Tuesday, April 15, 2008

It's All About You

Maybe Hillary Clinton is the proof of Barack Obama's point. She is so bitter about the way her campaign is going that she is clinging to a shot & a beer and guns too.

After all, it doesn't seem as those her bitter comments are helping her cause. As Booman Tribune says:

You know, all this hand-wringing about young women's alleged alienation from second-wave feminists would have a lot more saliency if Hillary Clinton were not a representative of the New Democratic wing of the party, if her campaign staff and advisers were not dominated by veterans of her husband's campaigns, if she were not running a racially polarizing campaign, if she didn't have severe electability issues (high negatives, issues with the truth), and if she could plausibly represent change and non-elitism after living for eight years in the White House.

People are simply voting against Clinton for other reasons than that she is a woman. . . . I've met a few people at bars over the last two years that have openly admitted that they would never vote for a woman . . . any woman. They weren't Democrats and most of them won't vote for a black guy either. I'm not saying that Clinton hasn't been the recipient of some misogynistic rhetoric from political commentators. But none of it has come from the Obama campaign.

Clinton's problem is not that she is a woman but that, for a whole host of reasons, she is a flawed candidate. Rejecting her is in no way a rejection of feminism.
And McClatchy News adds, White women begin to turn away from Hillary Clinton:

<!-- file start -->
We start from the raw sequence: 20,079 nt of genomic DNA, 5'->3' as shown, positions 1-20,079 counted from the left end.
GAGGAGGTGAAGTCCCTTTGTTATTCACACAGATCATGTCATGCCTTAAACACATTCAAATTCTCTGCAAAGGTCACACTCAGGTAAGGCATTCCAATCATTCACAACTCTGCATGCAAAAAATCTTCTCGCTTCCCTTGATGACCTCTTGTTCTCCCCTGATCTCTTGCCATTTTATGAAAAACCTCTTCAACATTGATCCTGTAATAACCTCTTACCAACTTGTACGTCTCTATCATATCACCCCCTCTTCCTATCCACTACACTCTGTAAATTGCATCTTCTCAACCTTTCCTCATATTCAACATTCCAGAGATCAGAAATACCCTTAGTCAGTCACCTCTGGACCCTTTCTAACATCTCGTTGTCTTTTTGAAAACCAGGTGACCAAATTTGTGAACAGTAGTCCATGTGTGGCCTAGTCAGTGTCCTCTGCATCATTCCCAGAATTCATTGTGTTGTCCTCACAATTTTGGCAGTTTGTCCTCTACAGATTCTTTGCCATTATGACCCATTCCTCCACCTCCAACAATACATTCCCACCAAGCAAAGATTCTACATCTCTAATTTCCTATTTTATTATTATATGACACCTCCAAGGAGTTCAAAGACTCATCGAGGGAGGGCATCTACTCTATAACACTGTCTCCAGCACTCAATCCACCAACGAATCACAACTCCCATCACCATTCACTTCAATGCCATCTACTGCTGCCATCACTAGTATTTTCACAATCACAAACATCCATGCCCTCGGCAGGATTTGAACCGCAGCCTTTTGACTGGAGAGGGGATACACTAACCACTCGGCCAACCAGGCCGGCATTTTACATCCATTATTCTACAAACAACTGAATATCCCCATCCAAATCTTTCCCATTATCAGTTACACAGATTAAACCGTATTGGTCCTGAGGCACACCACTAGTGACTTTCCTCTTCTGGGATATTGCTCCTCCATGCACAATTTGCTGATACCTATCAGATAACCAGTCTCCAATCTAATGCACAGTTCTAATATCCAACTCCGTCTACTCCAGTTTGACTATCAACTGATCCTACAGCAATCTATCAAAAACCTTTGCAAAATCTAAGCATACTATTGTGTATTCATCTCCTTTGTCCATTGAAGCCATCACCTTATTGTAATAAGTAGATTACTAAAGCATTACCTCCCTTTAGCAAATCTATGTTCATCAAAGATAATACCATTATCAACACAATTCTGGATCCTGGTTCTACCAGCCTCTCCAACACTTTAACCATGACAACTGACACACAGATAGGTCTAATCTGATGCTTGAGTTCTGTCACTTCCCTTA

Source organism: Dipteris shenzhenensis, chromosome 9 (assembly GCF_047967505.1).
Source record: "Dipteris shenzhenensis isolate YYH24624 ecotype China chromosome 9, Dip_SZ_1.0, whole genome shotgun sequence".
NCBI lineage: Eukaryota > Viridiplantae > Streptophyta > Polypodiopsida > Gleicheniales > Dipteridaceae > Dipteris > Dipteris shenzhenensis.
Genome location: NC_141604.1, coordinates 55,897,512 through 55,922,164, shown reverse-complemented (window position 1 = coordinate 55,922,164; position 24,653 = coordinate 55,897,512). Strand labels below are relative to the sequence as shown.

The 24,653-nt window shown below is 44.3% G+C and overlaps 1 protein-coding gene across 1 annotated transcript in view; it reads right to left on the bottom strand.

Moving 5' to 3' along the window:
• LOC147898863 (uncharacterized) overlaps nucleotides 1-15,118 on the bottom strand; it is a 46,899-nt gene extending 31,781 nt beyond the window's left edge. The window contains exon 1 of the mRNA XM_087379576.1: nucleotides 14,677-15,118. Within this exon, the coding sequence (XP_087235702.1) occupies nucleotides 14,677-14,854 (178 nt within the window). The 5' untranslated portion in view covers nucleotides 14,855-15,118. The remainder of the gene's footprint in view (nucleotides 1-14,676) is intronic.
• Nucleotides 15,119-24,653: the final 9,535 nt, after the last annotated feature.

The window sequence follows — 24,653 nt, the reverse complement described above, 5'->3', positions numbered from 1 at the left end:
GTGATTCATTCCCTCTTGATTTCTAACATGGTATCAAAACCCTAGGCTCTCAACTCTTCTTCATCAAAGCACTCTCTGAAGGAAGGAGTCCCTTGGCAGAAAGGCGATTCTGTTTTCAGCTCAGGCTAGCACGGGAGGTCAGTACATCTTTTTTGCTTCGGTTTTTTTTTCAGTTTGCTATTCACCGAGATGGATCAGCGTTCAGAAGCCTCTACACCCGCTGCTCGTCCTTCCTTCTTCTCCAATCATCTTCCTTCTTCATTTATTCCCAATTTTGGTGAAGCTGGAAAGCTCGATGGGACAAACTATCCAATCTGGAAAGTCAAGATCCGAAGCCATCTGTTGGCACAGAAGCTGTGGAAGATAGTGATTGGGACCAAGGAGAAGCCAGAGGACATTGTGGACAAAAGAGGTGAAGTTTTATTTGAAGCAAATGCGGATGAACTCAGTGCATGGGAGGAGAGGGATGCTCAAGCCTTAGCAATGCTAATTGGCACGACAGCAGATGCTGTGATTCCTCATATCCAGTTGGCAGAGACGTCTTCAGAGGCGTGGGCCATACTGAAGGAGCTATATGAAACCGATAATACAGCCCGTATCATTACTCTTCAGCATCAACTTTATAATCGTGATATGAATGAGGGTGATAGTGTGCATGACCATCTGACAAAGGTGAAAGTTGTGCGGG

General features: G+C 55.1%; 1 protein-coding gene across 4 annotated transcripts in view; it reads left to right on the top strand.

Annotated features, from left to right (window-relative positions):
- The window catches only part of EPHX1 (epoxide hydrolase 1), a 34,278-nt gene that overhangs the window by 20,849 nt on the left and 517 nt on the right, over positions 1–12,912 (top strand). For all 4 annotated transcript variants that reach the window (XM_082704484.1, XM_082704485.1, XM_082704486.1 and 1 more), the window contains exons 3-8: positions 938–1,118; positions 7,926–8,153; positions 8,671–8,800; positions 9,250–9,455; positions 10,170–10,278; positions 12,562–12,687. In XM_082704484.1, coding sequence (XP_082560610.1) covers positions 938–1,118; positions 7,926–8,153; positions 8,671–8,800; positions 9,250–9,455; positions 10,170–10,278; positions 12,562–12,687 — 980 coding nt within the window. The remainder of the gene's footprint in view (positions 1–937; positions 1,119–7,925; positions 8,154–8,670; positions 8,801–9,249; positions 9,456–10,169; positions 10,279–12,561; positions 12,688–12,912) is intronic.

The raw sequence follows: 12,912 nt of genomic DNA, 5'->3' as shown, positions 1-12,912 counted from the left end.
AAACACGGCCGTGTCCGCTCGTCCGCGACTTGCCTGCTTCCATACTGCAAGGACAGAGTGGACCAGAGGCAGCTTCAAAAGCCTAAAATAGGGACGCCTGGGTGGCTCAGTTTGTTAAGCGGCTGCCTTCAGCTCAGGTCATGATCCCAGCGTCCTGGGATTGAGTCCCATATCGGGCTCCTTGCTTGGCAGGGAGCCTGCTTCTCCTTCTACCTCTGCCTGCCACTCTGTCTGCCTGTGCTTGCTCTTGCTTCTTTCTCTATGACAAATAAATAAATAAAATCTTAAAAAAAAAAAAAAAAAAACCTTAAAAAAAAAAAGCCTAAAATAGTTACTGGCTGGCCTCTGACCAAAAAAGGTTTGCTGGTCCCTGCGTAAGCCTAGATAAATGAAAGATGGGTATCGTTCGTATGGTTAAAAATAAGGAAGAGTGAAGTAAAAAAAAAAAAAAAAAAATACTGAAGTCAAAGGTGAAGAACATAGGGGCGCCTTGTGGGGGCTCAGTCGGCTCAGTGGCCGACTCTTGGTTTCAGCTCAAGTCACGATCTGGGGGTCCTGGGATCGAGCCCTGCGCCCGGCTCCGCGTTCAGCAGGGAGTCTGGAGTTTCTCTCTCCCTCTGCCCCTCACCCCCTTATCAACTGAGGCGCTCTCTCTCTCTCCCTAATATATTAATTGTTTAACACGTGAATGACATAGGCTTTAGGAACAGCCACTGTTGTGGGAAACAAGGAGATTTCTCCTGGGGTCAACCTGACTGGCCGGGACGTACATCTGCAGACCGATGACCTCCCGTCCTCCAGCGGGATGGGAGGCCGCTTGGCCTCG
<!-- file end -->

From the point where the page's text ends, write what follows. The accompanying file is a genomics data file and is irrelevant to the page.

Like many women over 50, Paula Houwen was eager to vote for Hillary Clinton for president.

"I was impressed when she was first lady. She wasn't the country's trophy wife," the 56-year-old suburban Philadelphia pharmacist recalled.

Today, though, Houwen's no longer a Clinton fan.

"I do not like the way Hillary Clinton has run her campaign," she said.

Clinton's strongest core of support — white women — is beginning to erode in Pennsylvania, the site of the critical April 22 Democratic presidential primary, and a loss here could effectively end her White House run.

A Quinnipiac University survey taken April 3-6 in Pennsylvania found that Clinton's support fell 6 percentage points in a week among white women. Nationally, a Lifetime Networks poll of women found that 26 percent said they liked Clinton less now than in January, while only 15 percent said they liked her more.

"These are Democratic women who waited all their lives for a woman president, but Hillary is not turning them on," said polling analyst Clay Richards.

I wonder if she had some bitters with that cocktail?

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